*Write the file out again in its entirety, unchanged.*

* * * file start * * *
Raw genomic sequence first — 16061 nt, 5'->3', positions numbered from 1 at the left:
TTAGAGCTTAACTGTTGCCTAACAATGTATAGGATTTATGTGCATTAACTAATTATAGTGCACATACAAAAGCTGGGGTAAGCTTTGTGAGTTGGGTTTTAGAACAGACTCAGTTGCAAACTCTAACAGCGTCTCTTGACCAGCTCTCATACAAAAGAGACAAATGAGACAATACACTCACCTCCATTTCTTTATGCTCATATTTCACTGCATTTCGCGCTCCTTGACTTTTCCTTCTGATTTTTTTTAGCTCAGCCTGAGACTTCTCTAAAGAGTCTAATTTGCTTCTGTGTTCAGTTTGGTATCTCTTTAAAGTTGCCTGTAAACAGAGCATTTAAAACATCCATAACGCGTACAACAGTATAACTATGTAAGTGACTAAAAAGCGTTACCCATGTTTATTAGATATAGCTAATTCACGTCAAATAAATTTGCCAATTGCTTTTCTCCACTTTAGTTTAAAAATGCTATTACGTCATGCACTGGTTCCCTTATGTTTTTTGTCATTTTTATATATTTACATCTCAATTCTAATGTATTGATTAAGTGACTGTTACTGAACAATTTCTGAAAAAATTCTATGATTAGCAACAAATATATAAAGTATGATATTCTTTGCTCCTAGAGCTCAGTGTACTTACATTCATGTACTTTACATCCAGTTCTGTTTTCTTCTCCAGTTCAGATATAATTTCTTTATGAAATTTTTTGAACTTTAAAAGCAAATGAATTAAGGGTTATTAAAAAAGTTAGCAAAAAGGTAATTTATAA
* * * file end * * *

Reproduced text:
Raw genomic sequence first — 16061 nt, 5'->3', positions numbered from 1 at the left:
TTAGAGCTTAACTGTTGCCTAACAATGTATAGGATTTATGTGCATTAACTAATTATAGTGCACATACAAAAGCTGGGGTAAGCTTTGTGAGTTGGGTTTTAGAACAGACTCAGTTGCAAACTCTAACAGCGTCTCTTGACCAGCTCTCATACAAAAGAGACAAATGAGACAATACACTCACCTCCATTTCTTTATGCTCATATTTCACTGCATTTCGCGCTCCTTGACTTTTCCTTCTGATTTTTTTTAGCTCAGCCTGAGACTTCTCTAAAGAGTCTAATTTGCTTCTGTGTTCAGTTTGGTATCTCTTTAAAGTTGCCTGTAAACAGAGCATTTAAAACATCCATAACGCGTACAACAGTATAACTATGTAAGTGACTAAAAAGCGTTACCCATGTTTATTAGATATAGCTAATTCACGTCAAATAAATTTGCCAATTGCTTTTCTCCACTTTAGTTTAAAAATGCTATTACGTCATGCACTGGTTCCCTTATGTTTTTTGTCATTTTTATATATTTACATCTCAATTCTAATGTATTGATTAAGTGACTGTTACTGAACAATTTCTGAAAAAATTCTATGATTAGCAACAAATATATAAAGTATGATATTCTTTGCTCCTAGAGCTCAGTGTACTTACATTCATGTACTTTACATCCAGTTCTGTTTTCTTCTCCAGTTCAGATATAATTTCTTTATGAAATTTTTTGAACTTTAAAAGCAAATGAATTAAGGGTTATTAAAAAAGTTAGCAAAAAGGTAATTTATAA